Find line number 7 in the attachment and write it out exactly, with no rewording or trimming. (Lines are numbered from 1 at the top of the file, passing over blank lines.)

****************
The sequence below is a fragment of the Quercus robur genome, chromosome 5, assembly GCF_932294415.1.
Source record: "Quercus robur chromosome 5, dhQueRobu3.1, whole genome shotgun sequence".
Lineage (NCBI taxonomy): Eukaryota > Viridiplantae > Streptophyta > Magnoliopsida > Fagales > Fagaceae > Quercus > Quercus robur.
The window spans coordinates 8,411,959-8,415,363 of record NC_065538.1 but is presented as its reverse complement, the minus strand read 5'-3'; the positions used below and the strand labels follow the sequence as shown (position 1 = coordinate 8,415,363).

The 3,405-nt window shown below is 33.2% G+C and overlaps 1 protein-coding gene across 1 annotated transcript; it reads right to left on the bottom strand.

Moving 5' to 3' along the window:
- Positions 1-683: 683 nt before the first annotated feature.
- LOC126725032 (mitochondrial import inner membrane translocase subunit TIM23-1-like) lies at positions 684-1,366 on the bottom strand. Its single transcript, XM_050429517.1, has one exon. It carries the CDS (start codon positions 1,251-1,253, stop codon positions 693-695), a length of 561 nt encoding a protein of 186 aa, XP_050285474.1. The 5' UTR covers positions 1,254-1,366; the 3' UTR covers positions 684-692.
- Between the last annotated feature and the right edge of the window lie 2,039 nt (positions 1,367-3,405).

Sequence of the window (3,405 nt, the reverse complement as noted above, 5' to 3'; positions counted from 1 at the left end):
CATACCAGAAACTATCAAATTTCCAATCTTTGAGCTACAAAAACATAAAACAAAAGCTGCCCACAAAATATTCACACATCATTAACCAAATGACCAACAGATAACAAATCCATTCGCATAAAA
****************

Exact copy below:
- Positions 1-683: 683 nt before the first annotated feature.